South Africa starts investigating mine violence

PTI Marikana | Updated on March 12, 2018 Published on October 02, 2012

South African President Jacob Zuma ordered judicial investigation to determine the causes of the Police killings which shook the nation. File Photo.

A judicial panel on monday investigated the rocky site where South African Police killed 34 striking miners on August 16.

Crime experts showed the Commission of Inquiry the scene of the Police shootings that were South Africa’s worst state violence since apartheid ended in 1994. President Jacob Zuma ordered the judicial investigation to determine the causes of the Police killings which shook the nation.

More than 100 people, including many protesting against the killings, followed the members of the judicial panel as they visited the scene. “Don’t let the Police get away with murder,” was written on placards carried by several protesters.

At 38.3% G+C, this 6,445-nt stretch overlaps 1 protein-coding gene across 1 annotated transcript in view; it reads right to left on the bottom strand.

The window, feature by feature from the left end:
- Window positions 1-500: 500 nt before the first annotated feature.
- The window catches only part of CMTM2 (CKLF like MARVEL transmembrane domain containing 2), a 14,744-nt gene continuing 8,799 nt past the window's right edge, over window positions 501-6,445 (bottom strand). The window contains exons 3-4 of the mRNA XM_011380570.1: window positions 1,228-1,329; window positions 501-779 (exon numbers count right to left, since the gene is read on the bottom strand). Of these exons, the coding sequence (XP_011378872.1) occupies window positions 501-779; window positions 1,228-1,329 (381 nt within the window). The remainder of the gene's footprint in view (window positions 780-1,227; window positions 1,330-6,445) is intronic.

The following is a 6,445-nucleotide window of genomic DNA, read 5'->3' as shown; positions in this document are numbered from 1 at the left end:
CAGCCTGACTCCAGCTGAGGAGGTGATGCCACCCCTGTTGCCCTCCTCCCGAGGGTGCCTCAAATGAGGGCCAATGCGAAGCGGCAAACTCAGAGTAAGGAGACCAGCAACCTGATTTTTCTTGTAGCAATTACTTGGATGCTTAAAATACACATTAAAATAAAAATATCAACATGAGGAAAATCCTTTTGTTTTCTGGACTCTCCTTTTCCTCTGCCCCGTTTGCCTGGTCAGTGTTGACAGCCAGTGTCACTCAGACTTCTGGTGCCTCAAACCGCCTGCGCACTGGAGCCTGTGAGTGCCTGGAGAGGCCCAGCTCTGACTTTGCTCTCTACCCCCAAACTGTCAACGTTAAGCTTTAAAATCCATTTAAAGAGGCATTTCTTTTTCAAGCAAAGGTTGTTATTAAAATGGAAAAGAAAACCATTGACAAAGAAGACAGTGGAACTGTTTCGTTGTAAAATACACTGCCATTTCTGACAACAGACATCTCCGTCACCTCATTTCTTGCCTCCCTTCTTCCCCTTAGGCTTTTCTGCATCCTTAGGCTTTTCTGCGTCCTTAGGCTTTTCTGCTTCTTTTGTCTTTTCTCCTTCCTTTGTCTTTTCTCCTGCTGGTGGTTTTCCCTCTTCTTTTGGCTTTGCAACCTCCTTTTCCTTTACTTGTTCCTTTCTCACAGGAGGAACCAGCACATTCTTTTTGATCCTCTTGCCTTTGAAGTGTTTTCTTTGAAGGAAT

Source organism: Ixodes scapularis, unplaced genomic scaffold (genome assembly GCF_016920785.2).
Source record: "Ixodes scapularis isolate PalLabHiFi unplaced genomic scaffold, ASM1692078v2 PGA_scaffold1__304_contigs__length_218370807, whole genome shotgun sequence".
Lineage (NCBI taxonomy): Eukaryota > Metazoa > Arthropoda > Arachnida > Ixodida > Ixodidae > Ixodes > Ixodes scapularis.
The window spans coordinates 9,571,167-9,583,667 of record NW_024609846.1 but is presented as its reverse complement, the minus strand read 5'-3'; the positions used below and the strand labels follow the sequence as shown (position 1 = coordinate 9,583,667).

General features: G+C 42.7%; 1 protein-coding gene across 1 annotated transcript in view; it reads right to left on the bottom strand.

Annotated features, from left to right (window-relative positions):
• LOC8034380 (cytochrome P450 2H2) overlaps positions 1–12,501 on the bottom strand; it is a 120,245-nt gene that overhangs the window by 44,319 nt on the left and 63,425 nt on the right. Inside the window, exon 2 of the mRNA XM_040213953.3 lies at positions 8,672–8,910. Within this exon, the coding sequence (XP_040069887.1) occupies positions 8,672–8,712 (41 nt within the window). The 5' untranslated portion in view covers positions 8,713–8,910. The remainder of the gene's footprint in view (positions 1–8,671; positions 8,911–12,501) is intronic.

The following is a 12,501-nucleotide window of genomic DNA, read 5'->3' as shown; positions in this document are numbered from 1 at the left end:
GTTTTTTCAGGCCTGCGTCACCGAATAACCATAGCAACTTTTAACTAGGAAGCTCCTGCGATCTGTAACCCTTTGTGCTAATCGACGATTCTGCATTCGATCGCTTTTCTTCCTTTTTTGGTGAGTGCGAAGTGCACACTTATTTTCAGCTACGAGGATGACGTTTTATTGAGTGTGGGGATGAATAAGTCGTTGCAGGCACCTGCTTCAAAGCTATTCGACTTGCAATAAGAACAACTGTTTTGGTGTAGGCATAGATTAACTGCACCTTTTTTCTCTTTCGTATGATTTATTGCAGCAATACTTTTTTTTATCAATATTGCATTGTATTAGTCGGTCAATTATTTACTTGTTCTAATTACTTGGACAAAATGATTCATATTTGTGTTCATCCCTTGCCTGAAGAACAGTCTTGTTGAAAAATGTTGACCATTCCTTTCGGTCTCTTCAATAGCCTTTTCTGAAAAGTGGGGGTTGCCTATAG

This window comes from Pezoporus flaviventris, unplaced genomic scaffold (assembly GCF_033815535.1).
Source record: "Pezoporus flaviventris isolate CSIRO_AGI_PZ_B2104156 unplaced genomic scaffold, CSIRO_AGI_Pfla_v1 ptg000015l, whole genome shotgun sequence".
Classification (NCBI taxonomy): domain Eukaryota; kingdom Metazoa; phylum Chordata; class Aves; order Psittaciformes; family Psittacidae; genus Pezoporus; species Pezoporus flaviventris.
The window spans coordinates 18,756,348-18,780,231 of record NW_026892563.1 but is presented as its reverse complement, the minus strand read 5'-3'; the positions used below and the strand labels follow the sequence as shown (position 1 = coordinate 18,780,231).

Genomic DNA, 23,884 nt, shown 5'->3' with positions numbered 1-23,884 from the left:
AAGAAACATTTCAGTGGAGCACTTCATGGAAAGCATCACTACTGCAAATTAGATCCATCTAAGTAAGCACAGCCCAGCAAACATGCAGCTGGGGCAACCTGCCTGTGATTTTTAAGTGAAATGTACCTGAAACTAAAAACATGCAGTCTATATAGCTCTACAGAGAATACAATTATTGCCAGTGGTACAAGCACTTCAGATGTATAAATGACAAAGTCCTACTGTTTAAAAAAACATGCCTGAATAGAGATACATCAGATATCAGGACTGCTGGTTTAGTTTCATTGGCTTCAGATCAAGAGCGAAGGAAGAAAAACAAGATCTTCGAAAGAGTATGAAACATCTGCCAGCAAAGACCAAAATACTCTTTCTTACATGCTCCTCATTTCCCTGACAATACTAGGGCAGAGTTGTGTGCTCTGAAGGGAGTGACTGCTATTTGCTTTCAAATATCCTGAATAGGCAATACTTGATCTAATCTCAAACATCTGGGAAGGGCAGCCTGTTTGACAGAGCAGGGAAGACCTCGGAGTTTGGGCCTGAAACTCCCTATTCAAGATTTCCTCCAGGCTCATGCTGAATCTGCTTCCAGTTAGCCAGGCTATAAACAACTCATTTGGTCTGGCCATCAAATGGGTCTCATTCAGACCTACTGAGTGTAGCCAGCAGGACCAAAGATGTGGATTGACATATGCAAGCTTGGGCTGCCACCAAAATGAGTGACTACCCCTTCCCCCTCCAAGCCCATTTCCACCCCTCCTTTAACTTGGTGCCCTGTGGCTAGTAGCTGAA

Among those participating in inquiry is George Bizos, former lawyer for Nelson Mandela and now of the Legal Resources Center, which is representing some family members of the dead miners.

In addition to those killed, some 78 were injured and more than 250 arrested in the incident.

During the tour, a crime expert pointed out where bodies and shotgun cartridges were found.

Today was the first day of the four-month-long investigation into the killings at the Marikana mines. At least 12 more people were killed in other violence, including two Policemen, bringing the total death toll during the strike to 46.

“This is very important to us,” said a Marikana miner watching the group navigating the scene of the Police shootings. “I hope those involved are found out and they must be brought to jail”.

“We are still afraid,” he said of the Police. He spoke on condition of anonymity because of the sensitivity of the issue.

The inquiry launched today focuses on violence at a Lonmin PLC Platinum mine 94 kms northwest of Johannesburg.

The Marikana Commission of inquiry, chaired by retired Judge Ian Farlam, will determine the roles played by the police, Lonmin, the National Union of Mineworkers and the Association of Mineworkers and Construction Union.

It will also determine whether any of those investigated could have put measures into place to prevent the violence.

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Published on October 02, 2012
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